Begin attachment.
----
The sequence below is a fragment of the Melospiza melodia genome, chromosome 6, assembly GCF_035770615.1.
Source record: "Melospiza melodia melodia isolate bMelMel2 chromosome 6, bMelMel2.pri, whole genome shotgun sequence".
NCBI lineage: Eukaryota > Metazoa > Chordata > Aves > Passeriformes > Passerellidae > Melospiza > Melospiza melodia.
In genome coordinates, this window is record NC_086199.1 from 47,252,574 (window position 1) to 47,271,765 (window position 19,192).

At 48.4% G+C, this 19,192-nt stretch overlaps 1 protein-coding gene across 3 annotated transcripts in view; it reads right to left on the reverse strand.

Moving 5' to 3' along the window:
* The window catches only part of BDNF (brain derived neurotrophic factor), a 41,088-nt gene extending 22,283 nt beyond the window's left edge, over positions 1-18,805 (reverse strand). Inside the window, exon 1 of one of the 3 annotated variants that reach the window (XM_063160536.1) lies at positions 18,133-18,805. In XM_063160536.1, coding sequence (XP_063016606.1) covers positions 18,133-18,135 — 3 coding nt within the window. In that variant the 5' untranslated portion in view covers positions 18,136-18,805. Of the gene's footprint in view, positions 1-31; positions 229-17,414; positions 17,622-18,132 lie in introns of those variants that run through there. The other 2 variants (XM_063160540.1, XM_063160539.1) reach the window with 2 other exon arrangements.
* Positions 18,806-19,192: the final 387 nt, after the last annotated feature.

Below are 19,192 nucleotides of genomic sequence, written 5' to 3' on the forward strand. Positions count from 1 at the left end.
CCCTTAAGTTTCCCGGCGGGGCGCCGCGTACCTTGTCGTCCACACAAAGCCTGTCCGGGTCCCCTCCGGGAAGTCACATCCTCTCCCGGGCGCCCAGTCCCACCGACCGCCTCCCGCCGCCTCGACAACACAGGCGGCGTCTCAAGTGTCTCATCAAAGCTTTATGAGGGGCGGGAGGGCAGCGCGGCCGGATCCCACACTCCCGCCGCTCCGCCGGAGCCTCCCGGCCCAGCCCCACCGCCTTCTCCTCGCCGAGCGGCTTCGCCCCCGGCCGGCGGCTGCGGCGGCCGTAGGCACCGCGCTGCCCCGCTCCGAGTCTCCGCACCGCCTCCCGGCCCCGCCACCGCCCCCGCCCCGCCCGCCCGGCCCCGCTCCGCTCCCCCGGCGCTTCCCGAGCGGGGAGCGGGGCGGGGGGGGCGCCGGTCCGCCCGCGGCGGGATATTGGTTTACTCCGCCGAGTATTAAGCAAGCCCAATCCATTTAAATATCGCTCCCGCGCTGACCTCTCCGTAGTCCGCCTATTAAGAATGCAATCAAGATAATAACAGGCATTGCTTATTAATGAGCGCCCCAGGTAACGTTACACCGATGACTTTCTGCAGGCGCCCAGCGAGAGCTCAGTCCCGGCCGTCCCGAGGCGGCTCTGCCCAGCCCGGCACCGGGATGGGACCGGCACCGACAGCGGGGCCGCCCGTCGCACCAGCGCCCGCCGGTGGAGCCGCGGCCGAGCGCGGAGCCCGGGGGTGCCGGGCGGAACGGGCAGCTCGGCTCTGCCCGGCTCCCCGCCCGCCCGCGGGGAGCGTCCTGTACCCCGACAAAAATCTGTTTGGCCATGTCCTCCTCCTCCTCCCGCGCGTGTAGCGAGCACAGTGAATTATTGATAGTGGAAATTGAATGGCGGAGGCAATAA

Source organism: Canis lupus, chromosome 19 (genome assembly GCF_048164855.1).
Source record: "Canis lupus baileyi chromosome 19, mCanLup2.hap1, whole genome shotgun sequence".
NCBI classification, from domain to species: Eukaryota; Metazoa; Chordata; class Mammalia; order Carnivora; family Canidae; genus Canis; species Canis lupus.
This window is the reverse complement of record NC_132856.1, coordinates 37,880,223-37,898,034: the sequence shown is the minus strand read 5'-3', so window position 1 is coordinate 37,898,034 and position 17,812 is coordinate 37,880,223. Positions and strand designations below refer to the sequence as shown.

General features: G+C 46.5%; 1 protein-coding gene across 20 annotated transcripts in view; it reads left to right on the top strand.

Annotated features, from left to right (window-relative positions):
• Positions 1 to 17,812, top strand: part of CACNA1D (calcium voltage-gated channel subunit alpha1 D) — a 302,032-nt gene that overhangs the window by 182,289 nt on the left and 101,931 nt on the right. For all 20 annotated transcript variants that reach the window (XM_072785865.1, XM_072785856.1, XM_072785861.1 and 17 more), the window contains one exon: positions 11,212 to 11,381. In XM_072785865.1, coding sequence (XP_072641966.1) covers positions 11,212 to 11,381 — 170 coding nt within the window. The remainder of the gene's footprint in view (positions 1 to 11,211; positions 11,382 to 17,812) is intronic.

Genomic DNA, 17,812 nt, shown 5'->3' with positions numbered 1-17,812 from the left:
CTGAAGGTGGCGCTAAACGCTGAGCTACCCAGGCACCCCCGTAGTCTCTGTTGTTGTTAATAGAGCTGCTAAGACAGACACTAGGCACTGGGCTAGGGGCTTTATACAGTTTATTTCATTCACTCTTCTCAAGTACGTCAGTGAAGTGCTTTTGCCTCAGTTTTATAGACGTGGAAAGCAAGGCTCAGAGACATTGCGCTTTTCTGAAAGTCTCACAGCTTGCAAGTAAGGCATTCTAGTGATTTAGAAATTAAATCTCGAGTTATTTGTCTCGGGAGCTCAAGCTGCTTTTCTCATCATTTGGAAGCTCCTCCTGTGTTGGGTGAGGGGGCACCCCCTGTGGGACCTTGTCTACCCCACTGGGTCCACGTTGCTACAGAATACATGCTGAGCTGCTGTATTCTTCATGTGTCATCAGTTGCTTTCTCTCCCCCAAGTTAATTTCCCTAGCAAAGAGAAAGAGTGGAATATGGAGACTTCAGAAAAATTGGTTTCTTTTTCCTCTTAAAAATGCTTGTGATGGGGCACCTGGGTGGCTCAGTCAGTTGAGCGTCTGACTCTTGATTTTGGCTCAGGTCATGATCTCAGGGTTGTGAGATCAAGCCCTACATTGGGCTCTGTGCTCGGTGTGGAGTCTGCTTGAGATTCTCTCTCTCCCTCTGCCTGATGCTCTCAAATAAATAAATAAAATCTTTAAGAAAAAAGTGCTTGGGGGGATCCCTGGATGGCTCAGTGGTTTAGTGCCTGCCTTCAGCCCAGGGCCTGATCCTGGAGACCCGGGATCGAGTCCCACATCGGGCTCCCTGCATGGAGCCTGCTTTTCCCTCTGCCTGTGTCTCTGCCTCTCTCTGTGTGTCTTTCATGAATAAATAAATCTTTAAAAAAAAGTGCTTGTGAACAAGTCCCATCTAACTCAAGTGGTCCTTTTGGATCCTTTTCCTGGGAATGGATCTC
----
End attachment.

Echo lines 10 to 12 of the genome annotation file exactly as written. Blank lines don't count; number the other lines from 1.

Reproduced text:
CCCTTAAGTTTCCCGGCGGGGCGCCGCGTACCTTGTCGTCCACACAAAGCCTGTCCGGGTCCCCTCCGGGAAGTCACATCCTCTCCCGGGCGCCCAGTCCCACCGACCGCCTCCCGCCGCCTCGACAACACAGGCGGCGTCTCAAGTGTCTCATCAAAGCTTTATGAGGGGCGGGAGGGCAGCGCGGCCGGATCCCACACTCCCGCCGCTCCGCCGGAGCCTCCCGGCCCAGCCCCACCGCCTTCTCCTCGCCGAGCGGCTTCGCCCCCGGCCGGCGGCTGCGGCGGCCGTAGGCACCGCGCTGCCCCGCTCCGAGTCTCCGCACCGCCTCCCGGCCCCGCCACCGCCCCCGCCCCGCCCGCCCGGCCCCGCTCCGCTCCCCCGGCGCTTCCCGAGCGGGGAGCGGGGCGGGGGGGGCGCCGGTCCGCCCGCGGCGGGATATTGGTTTACTCCGCCGAGTATTAAGCAAGCCCAATCCATTTAAATATCGCTCCCGCGCTGACCTCTCCGTAGTCCGCCTATTAAGAATGCAATCAAGATAATAACAGGCATTGCTTATTAATGAGCGCCCCAGGTAACGTTACACCGATGACTTTCTGCAGGCGCCCAGCGAGAGCTCAGTCCCGGCCGTCCCGAGGCGGCTCTGCCCAGCCCGGCACCGGGATGGGACCGGCACCGACAGCGGGGCCGCCCGTCGCACCAGCGCCCGCCGGTGGAGCCGCGGCCGAGCGCGGAGCCCGGGGGTGCCGGGCGGAACGGGCAGCTCGGCTCTGCCCGGCTCCCCGCCCGCCCGCGGGGAGCGTCCTGTACCCCGACAAAAATCTGTTTGGCCATGTCCTCCTCCTCCTCCCGCGCGTGTAGCGAGCACAGTGAATTATTGATAGTGGAAATTGAATGGCGGAGGCAATAA

Source organism: Canis lupus, chromosome 19 (genome assembly GCF_048164855.1).
Source record: "Canis lupus baileyi chromosome 19, mCanLup2.hap1, whole genome shotgun sequence".